SUPREME COURT OF THE STATE OF NEW YORK Appellate Division, Fourth Judicial Department
September 28, 2012
THE PEOPLE OF THE STATE OF NEW YORK, RESPONDENT,
Appeal from a judgment of the Erie County Court (John L. Michalski, A.J.), rendered June 10, 2009.
People v Abdulla
Decided on September 28, 2012
Appellate Division, Fourth Department
Published by New York State Law Reporting Bureau pursuant to Judiciary Law § 431.
This opinion is uncorrected and subject to revision before publication in the Official Reports.
PRESENT: SCUDDER, P.J., FAHEY, LINDLEY, SCONIERS, AND MARTOCHE, JJ.
The judgment convicted defendant, upon his plea of guilty, of sexual abuse in the first degree.
It is hereby ORDERED that the judgment so appealed from is unanimously affirmed.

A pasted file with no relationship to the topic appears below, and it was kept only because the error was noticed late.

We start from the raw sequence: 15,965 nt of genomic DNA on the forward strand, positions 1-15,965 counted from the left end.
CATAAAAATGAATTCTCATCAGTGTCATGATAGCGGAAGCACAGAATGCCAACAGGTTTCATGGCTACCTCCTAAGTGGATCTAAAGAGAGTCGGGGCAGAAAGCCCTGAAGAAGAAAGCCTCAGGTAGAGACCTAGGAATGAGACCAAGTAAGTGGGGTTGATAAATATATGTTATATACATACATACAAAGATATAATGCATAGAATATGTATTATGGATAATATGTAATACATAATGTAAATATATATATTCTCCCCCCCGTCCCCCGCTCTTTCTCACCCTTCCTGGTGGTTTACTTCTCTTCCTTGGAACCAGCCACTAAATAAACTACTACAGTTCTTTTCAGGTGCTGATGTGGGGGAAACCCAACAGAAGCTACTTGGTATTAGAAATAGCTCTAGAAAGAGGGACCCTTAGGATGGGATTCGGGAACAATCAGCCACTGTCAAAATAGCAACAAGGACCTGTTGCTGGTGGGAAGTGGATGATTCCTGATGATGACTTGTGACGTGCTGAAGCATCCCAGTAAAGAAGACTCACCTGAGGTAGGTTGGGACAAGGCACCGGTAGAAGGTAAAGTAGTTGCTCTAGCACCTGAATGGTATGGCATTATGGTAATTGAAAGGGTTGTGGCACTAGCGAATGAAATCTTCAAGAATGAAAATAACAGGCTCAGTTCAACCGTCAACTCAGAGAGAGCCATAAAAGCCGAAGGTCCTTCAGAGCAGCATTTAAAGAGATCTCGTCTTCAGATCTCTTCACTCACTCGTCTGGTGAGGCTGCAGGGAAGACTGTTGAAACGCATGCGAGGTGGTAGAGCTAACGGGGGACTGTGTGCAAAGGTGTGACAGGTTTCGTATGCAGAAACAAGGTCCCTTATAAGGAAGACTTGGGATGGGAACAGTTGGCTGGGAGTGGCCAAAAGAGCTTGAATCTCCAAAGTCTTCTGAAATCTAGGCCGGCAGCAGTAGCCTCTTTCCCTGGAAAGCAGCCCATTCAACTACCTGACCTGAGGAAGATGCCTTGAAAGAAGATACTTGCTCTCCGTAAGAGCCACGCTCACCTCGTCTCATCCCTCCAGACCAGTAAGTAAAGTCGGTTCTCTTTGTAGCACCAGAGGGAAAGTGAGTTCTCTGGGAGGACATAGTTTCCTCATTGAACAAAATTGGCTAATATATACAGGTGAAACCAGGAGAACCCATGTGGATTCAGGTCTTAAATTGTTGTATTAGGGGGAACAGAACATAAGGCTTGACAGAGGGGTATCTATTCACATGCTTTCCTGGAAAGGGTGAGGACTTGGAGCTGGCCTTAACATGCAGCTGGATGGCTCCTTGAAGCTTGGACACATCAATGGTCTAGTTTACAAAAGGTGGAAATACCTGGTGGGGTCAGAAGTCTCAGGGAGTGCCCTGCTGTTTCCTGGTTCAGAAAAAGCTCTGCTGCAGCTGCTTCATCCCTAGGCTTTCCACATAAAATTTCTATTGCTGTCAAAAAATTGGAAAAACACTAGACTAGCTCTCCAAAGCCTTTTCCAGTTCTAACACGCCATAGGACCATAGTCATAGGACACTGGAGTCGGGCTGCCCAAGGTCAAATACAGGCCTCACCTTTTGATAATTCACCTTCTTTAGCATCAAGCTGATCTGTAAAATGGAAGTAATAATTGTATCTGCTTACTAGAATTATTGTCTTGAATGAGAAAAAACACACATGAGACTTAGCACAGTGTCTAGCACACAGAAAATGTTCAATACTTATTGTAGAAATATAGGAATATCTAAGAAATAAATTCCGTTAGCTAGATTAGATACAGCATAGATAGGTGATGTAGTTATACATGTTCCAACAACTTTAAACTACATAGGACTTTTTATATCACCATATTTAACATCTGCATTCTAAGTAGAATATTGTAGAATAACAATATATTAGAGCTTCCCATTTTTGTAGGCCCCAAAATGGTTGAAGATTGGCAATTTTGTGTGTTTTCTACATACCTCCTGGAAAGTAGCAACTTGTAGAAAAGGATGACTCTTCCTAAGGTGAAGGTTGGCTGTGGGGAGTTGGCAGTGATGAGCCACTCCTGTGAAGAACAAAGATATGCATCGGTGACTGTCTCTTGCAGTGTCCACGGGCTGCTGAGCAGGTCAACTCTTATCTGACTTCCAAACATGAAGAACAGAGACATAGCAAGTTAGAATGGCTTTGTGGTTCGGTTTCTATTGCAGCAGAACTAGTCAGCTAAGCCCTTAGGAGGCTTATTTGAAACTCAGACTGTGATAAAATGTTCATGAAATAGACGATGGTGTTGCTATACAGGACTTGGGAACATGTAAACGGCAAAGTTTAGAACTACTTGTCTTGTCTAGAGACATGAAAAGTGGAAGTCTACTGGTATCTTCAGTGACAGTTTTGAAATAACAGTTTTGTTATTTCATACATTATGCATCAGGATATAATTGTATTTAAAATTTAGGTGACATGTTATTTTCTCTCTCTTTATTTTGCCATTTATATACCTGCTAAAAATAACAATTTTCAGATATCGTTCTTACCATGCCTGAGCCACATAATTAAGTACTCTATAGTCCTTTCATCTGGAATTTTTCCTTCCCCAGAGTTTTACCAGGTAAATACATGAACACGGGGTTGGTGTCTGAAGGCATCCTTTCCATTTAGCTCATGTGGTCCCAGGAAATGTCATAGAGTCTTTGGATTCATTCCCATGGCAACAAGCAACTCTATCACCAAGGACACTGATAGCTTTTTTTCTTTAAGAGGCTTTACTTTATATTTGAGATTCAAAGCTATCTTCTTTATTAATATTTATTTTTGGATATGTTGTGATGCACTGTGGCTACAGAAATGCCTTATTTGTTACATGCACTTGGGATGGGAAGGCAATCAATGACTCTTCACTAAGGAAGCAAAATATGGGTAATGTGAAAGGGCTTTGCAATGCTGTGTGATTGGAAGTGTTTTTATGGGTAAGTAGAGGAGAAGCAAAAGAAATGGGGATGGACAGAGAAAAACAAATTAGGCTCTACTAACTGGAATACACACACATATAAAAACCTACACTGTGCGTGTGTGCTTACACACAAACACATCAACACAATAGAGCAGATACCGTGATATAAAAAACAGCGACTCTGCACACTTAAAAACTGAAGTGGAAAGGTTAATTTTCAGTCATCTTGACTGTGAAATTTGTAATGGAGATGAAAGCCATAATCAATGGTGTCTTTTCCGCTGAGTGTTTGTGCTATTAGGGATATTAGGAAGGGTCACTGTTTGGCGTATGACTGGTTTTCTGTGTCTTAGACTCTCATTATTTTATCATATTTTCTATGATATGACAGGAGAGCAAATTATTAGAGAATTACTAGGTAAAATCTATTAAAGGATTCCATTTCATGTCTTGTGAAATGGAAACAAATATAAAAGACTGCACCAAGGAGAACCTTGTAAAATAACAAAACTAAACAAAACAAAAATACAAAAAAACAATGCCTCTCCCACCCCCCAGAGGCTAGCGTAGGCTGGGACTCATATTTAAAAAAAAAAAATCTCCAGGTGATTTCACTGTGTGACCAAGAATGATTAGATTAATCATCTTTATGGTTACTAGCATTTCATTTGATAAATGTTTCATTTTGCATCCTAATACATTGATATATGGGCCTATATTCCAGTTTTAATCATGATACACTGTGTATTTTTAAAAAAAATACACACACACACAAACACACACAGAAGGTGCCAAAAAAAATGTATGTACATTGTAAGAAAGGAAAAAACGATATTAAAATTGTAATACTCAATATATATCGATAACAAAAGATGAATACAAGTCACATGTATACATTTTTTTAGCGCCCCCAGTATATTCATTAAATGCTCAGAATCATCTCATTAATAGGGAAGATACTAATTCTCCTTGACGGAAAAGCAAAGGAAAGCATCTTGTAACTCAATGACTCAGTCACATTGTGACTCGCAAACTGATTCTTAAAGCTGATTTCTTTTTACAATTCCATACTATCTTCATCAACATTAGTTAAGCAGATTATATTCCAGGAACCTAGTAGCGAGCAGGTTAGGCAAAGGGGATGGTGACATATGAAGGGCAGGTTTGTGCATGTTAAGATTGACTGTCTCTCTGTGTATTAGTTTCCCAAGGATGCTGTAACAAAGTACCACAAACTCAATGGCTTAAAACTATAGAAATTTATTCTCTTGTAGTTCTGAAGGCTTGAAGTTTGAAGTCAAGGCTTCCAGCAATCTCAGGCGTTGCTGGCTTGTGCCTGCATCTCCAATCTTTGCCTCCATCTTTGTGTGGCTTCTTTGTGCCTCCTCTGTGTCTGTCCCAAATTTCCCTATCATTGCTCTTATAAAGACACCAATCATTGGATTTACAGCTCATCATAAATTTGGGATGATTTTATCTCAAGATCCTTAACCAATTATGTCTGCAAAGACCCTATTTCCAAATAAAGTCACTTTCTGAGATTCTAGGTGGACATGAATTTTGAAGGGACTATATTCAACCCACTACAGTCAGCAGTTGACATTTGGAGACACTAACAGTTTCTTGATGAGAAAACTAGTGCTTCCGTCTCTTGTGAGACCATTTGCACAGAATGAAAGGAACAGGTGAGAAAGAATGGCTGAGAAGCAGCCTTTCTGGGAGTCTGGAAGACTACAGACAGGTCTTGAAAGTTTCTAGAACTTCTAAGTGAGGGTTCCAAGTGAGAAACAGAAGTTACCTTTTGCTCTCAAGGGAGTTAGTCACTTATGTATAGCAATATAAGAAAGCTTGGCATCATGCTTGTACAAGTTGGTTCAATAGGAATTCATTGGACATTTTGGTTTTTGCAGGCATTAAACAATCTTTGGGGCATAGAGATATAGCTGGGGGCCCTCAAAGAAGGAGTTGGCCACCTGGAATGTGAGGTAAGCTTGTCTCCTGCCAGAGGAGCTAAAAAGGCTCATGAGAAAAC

Memorandum: Defendant appeals from a judgment convicting him upon his plea of guilty of sexual abuse in the first degree (Penal Law § 130.65 ). As defendant correctly contends, defense counsel erred in informing him that, despite his guilty plea, he reserved the right to argue on appeal that County Court erred in denying his pro se motion to dismiss the indictment based on the alleged violation of his statutory right to a speedy trial (see People v Hansen, 95 NY2d 227, 231 n 3). We conclude, however, that defendant's contention that he was thereby denied effective assistance of counsel "does not survive his guilty plea because [t]here is no showing that the plea bargaining process was infected by any allegedly ineffective assistance or that defendant entered the plea because of his attorney[']s allegedly poor performance' " (People v LaBar, 16 AD3d 1084, 1085, lv denied 5 NY3d 764). The record establishes that defendant admitted at the plea and at sentencing that he pleaded guilty in order to avoid a lengthy prison sentence. Indeed, defendant was indicted on three class B violent felony offenses and thus faced the possibility of consecutive terms of imprisonment ranging from 5 to 25 years (see §§ 70.02  [a]; 70.25 ). Defendant pleaded guilty to a class D violent felony offense and was sentenced to a determinate term of imprisonment of two years and a two-year period of postrelease supervision. In any event, we note that the record establishes that defendant's statutory speedy trial rights were not violated. Entered: September 28, 2012 Frances E. Cafarell Clerk of the Court
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